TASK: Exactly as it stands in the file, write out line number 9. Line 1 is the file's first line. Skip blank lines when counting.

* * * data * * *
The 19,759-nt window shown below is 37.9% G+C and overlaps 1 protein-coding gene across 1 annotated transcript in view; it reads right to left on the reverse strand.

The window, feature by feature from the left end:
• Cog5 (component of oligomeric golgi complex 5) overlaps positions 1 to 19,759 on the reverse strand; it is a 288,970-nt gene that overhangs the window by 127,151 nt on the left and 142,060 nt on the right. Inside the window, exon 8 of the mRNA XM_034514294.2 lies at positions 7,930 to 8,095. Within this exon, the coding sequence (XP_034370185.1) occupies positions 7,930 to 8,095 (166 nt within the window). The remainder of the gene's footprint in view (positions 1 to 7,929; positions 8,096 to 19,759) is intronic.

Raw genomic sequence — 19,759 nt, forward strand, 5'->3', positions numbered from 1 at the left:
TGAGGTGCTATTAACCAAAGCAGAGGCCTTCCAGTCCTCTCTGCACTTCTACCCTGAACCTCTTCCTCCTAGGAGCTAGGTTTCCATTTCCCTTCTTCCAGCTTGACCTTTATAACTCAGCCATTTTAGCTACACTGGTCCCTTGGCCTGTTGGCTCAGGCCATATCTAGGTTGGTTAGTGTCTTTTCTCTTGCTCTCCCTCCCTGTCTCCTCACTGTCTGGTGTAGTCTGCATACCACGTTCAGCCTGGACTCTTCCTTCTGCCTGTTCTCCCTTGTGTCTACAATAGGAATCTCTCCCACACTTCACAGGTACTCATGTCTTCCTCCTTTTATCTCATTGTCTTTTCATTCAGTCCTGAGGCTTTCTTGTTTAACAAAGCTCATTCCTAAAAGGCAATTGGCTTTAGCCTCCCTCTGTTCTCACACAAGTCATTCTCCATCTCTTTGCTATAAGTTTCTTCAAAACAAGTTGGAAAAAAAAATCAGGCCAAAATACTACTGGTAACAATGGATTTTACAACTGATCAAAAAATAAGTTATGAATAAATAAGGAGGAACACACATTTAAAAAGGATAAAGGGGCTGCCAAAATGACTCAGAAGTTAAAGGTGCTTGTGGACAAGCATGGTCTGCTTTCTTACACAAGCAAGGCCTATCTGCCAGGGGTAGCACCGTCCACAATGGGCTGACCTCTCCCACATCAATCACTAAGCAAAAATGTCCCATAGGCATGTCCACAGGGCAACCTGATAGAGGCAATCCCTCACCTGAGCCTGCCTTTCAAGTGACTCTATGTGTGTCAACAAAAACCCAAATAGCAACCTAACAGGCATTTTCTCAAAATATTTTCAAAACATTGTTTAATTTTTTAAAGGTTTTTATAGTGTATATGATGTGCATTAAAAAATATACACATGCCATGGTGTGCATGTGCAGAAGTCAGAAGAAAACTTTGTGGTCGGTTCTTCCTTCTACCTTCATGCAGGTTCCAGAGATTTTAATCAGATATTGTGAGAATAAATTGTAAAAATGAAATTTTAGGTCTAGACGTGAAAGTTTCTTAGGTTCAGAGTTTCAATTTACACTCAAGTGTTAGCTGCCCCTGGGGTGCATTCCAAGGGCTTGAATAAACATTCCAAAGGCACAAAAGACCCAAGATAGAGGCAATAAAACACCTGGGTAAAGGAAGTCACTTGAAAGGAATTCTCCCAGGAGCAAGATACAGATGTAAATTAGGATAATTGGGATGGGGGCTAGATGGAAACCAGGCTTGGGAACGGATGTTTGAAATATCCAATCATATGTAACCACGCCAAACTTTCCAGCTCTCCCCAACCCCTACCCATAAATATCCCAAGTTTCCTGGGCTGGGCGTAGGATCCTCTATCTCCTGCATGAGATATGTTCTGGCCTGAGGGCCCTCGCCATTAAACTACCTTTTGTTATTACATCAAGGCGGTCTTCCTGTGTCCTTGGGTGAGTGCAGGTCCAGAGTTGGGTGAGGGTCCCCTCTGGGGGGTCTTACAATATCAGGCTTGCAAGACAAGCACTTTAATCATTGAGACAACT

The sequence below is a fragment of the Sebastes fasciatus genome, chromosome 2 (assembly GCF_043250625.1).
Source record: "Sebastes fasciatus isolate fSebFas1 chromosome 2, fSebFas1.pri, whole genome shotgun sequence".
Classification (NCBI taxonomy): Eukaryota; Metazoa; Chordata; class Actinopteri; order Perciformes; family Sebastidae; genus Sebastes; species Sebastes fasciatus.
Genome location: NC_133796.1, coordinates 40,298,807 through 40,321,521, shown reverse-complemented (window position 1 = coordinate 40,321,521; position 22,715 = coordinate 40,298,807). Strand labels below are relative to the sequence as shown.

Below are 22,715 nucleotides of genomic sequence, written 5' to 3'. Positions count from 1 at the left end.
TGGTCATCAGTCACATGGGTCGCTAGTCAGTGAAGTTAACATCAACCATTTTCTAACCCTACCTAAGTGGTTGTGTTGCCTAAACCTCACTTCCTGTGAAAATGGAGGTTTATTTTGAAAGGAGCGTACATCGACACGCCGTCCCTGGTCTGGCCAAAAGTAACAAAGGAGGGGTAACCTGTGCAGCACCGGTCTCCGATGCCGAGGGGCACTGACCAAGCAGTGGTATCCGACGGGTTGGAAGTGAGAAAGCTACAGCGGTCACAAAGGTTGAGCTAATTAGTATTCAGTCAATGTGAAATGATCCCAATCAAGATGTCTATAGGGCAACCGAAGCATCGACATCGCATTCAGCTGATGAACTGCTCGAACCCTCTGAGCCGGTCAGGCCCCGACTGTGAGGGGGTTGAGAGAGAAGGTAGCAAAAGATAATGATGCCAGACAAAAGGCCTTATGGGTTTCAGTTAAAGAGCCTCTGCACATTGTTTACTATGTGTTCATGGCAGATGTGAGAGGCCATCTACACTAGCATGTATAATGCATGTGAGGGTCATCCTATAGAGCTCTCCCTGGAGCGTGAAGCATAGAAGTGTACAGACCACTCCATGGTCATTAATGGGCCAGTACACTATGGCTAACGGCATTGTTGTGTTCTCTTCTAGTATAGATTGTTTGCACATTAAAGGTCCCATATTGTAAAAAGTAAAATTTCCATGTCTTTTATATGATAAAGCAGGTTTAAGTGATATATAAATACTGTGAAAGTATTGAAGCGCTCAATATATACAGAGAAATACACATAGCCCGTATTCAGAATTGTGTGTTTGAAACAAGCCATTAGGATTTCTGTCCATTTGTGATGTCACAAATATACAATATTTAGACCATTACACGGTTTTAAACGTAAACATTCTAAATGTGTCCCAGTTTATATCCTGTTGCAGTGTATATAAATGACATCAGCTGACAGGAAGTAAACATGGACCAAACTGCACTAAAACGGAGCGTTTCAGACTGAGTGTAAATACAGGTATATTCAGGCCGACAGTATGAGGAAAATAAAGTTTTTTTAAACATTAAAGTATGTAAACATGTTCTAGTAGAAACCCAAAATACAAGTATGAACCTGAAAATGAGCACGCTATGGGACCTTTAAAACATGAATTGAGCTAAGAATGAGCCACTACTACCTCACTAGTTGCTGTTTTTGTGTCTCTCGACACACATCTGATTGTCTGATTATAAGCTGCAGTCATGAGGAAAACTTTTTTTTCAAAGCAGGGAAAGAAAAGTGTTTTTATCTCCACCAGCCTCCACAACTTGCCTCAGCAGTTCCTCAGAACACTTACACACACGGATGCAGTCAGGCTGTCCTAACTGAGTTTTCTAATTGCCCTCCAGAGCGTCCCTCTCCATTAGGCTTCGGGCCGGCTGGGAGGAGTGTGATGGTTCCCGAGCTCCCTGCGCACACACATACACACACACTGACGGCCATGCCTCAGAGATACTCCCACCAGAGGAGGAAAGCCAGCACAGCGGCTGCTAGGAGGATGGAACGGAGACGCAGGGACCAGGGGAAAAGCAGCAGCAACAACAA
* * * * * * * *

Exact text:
Genome location: NC_133796.1, coordinates 40,298,807 through 40,321,521, shown reverse-complemented (window position 1 = coordinate 40,321,521; position 22,715 = coordinate 40,298,807). Strand labels below are relative to the sequence as shown.